Ethical approval for this study was obtained from the Ottawa Health Sciences Network Research Ethics Board (REB# 20200627-01H). This cross-sectional study used an anonymous online survey created on LimeSurvey [9] hosted at the Ottawa Hospital. The questionnaire was designed to measure the perception of the need to use medical ID and the actual behaviour, use of a medical ID by a patient diagnosed with AERD.

The questionnaire included two parts. Forced choice questions were used for most of the survey. The first part of the questionnaire collected participant demographic data, the perception of medical ID need, its use, the type of ID used and the duration of use. The second part of the questionnaire was for the patients who reported not using a medical ID. The reasons for not using a medical ID were recorded using both forced response and open response options. A link to the survey was posted on the Samter’s Society: AERD Samter’s Triad Support Group on Facebook with the administrator's approval. The survey was open between November 17, 2021, and March 2, 2022, and 2 reminders were posted on the group’s site during this time. The goals of the study were explained on the first screen, and completion of the survey implied consent to participate in the study. We present a descriptive analysis of the participants’ characteristics. Chi-square tests were used to test associations between demographic characteristics and the use of a medical ID. Analysis was done using STATA software (Version 12. College Station, TX: StataCorp LP).

Results

A total of 245 members of the support group completed the survey. The average age at the time of the survey was 51 years (SD = 12.51); 215 participants (87.76%) were female. Most respondents were located in North America (77.96%) and Europe (14%). Sixty Five percent of respondents had a bachelor’s degree or higher, and 125 (51%) reported a household income of > 80,000 USD per year (see Table 1). Sixty-one (25%) of respondents reported being aware that for people with AERD, it is recommended to use a medical ID; however, only 47 (19%) of the patients were using a medical ID at the time of the survey. Of these, 28 (59.5%) reported using a bracelet, 15 (25.5%) reported using smartphone technology (see Table 2). Twenty-nine (61.7%) of those who were wearing an ID had been wearing it for 1–5 years, while 11 (23.4%) had been wearing the ID for 5–10 years; 7 respondents (14.8%) had been wearing the ID for less than a year. The majority of the participants (n = 198, 81%) were not using any form of medical ID at the time of the survey. The most common reason for not using medical ID was a lack of knowledge regarding the importance of its use. Other patient reasons are listed in Table 3. Twenty-two participants (9%) reported a visit to an emergency room due to ingestion of aspirin or NSAID in the year prior to the survey.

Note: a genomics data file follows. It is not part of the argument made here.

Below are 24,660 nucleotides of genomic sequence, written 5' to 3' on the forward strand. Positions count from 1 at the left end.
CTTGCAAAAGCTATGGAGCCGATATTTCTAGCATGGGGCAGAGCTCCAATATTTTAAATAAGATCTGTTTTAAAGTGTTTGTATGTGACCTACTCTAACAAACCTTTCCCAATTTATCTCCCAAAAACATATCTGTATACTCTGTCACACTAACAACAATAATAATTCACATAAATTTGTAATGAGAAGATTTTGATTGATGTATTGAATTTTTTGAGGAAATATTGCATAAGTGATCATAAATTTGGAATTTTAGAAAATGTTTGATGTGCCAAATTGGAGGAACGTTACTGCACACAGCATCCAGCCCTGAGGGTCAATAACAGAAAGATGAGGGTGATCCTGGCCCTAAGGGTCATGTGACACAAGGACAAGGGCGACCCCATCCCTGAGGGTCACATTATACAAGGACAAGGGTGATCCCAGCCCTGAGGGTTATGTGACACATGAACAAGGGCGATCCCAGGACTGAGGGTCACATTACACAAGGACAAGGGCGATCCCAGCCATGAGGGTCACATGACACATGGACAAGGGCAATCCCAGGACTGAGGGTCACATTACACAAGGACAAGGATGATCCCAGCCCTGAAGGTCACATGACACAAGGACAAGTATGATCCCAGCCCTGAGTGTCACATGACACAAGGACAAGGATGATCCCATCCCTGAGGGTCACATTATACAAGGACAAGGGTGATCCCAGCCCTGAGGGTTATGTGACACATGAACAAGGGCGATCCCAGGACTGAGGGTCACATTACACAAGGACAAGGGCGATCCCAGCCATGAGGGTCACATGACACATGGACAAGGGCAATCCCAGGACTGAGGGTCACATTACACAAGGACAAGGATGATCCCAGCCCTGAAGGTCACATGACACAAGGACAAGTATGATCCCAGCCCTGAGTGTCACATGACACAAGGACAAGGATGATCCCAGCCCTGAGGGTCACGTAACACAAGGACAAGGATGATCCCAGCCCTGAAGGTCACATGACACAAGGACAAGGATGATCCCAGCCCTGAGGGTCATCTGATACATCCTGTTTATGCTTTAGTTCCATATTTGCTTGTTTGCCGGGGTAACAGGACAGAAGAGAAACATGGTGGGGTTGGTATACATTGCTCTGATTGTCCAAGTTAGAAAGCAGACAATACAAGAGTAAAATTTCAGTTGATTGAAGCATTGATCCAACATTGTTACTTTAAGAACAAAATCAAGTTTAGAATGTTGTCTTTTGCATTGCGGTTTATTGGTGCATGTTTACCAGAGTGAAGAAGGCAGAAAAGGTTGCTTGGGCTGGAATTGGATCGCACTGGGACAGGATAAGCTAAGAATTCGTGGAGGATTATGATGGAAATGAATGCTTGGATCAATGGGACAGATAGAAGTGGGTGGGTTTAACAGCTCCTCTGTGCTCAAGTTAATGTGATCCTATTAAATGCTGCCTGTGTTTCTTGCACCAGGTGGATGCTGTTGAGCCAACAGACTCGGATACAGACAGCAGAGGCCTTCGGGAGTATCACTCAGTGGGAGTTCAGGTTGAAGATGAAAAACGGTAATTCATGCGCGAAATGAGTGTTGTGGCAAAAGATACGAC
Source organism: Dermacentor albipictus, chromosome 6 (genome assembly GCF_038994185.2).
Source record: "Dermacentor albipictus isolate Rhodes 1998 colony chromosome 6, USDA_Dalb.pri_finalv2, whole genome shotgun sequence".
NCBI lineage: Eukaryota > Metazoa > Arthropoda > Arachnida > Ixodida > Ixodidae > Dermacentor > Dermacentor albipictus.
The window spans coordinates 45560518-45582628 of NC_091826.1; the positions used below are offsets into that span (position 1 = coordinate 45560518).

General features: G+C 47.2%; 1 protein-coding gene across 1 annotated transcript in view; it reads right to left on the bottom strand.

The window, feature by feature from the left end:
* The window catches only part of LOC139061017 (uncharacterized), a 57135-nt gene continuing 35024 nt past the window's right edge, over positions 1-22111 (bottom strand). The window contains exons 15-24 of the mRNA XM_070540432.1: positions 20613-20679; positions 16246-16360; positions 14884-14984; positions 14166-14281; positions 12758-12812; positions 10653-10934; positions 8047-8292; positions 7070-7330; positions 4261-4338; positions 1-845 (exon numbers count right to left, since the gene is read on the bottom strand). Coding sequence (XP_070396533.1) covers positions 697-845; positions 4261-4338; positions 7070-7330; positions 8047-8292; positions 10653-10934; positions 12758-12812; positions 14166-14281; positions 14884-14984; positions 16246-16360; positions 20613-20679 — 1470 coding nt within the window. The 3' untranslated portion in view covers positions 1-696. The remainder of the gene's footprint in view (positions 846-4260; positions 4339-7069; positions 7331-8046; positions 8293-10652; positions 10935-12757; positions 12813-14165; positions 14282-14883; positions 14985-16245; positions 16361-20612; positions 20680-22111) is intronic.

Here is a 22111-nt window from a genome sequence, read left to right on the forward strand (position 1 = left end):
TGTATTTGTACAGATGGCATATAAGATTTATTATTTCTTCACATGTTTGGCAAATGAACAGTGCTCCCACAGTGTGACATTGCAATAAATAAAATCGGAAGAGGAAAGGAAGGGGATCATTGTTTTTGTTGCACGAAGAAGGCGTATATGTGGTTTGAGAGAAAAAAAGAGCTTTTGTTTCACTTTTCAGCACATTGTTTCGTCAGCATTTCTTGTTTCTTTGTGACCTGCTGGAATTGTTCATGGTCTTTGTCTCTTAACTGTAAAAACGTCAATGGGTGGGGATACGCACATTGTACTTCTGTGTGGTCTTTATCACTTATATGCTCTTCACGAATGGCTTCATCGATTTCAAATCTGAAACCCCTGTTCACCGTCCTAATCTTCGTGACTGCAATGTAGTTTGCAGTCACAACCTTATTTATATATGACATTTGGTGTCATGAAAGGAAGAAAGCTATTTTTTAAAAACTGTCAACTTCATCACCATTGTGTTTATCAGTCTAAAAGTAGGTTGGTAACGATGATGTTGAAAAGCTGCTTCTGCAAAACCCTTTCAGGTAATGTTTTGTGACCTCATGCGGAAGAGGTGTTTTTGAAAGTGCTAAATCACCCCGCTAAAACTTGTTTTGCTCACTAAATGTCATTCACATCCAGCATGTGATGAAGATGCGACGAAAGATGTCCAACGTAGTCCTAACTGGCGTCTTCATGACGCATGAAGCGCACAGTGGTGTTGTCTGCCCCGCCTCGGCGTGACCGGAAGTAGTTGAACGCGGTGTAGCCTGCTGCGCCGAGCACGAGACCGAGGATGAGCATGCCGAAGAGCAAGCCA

Table 1 Demographic characteristic of survey respondents
Table 2 Types of Medical ID used by survey respondents
Table 3 Reason for not wearing an ID

No associations were found between demographic characteristics and the use of medical ID (p > 0.05) or visits to the emergency room in the previous year due to accidental exposure to NSAIDs (> 0.05).

Discussion

Accidental exposure to NSAIDs is not uncommon for patients with AERD, and in some instances it can lead to life-threatening reactions [4]. Patients diagnosed with AERD who are not desensitized must be educated on the names of the medications they must avoid. They should also be trained on the importance of relating this information to health care providers that may dispense or prescribe medications to them. It is also recommended that patients with AERD wear a medical ID. [1] This is a simple prevention strategy that can avoid accidental exposure to NSAIDs in an emergency situation. In our study, nearly 10% of the respondents had visited an emergency room within 12 months of the survey due to an adverse reaction to an NSAID. This suggests that annually, over 10% of patients with AERD may accidentally ingest an NSAID thereby putting them at risk for a severe medication adverse reaction.